Ice Arena Provides Site For Fire Command Center, Base Camp
The Park City Ice Arena and sports fields are serving as the command post and temporary home to hundreds of firefighters and coordinators.
Great Basin Team No. 4, a federal incident management team, has brought about 50 people to the facility from all over Utah, Idaho, Nevada and Wyoming. The team coordinates the fight against the blaze all day and sleeps in tents on the fields at night.
Also staying in tents there are about 150 firefighters from federal, state and local agencies around the country.
Nick Howell, a spokesperson for Team No. 4 who came up from Cedar City, says it’s an ideal all-in-one site for sending out information and setting up camp.
“I oftentimes refer to fire camp as a ‘mini-city,’” said Nick Howell, a spokesperson for Team No. 4 who came up from Cedar City. “You’ve got all these tents on the grass – those are where the team members are camping. Then, you’ve got this area where the crews pull off the line around 10:00 at night. They come back here, we feed them, and then they can set up their tents or their sleeping bags on the grass as well.”
The days begin at 6 a.m. with general briefings. Then, firefighters grab breakfast and lunch delivered by a national catering service before heading to the edge of the fire. At the scene, they’re briefed with more specific information in groups.
From there, most crews hike through rocky slopes and tangled bushes and trees, carrying heavy packs and tools for clearing vegetation.
Their job is to clear all vegetation to form a line all the way around the fire. A team with chainsaws leads and cuts through, while another team hauls away the brush.
Meanwhile, at the ice arena, Team No. 4 monitors and coordinates the ground and air crews. They follow digital map systems to tell firefighters what’s around them and where to go.
The incident team also has a medical unit for minor injuries and communication with media and the public.
The crews return to base camp around 8:30 to eat. After dinner, they have to sharpen hand tools, set up camp and fully prepare to head back out the next day.
Around 10:00, 16 hours after the day begins, the firefighters and Team No. 4 staff head to their tents.
“It’s definitely a challenge,” Howell said. “It’s pretty tiring – really low sleep hours during that two-week assignment, so when you get home, the next day is full-on recovery mode. You crash when you get home.”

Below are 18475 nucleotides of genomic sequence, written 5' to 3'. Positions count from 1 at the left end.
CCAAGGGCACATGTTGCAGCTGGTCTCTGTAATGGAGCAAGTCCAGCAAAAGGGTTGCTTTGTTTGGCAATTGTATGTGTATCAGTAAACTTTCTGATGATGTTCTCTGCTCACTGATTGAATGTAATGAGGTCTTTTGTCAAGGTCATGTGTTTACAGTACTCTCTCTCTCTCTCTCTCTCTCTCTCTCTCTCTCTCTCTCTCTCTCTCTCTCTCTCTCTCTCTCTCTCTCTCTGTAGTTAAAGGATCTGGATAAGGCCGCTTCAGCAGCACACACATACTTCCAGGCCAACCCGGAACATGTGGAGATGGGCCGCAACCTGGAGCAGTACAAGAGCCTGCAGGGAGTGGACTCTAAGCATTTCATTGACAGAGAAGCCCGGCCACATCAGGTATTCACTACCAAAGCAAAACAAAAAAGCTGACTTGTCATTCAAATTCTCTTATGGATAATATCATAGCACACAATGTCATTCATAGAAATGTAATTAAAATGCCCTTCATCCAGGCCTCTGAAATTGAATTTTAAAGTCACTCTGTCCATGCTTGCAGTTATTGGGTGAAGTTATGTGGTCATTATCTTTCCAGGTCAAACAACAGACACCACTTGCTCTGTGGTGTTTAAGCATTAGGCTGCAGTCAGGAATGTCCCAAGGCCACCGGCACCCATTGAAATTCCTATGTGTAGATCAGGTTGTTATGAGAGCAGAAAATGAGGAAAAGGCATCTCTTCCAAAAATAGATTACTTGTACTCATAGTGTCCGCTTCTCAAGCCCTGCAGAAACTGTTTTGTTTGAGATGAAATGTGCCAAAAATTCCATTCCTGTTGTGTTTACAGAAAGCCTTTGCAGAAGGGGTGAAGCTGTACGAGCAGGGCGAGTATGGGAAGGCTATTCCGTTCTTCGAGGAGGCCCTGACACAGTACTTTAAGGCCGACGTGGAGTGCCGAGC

In a press release, the incident management team said, "Please be cautious traveling through the area, particularly early in the mornings and late in the evenings as fire traffic will be heaviest."
Incident management team members sign up to work one year at a time. Some on Team No. 4 have worked 15 straight years.
Team members tend to have 10 to 35 years of fire management experience of different kinds. They work all day jobs back home. Some are with federal and state agencies, and many lead their local fire departments.
They can be called on short notice to fires, search-and-rescues and other emergencies. They work up to 14 days straight, except for “unusual circumstances” that can require another seven days.
When Team No. 4 took over management of the Parleys Canyon Fire Monday morning, it was 10% contained and 539 acres in size. By Monday evening, containment was up to 21%.
Howell credited the local agencies for a great response in the first two days, saying it put his team in a good position.
“The inter-agency cooperation has been amazing. The counties have really been involved. The state had a really solid game plan when we got here. We’re basically just executing the plan they started – we’re finishing what they started. Everybody seems to be really happy with the way things are going, and hopefully we can keep it that way.”
But everyone involved still has an enormous task on their hands to keep the fire from growing and, eventually, putting it out.
“This fire has a very high sense of urgency. Obviously, there are a lot of people affected. There are a lot of homes being threatened. There are a lot of communities at risk, a lot of values at risk,” Howell said.
In response to questions from the community about how to support firefighters, Howell said the team had everything it needed and could not accept donations. He suggested the American Red Cross as an organization they might consider donating to instead.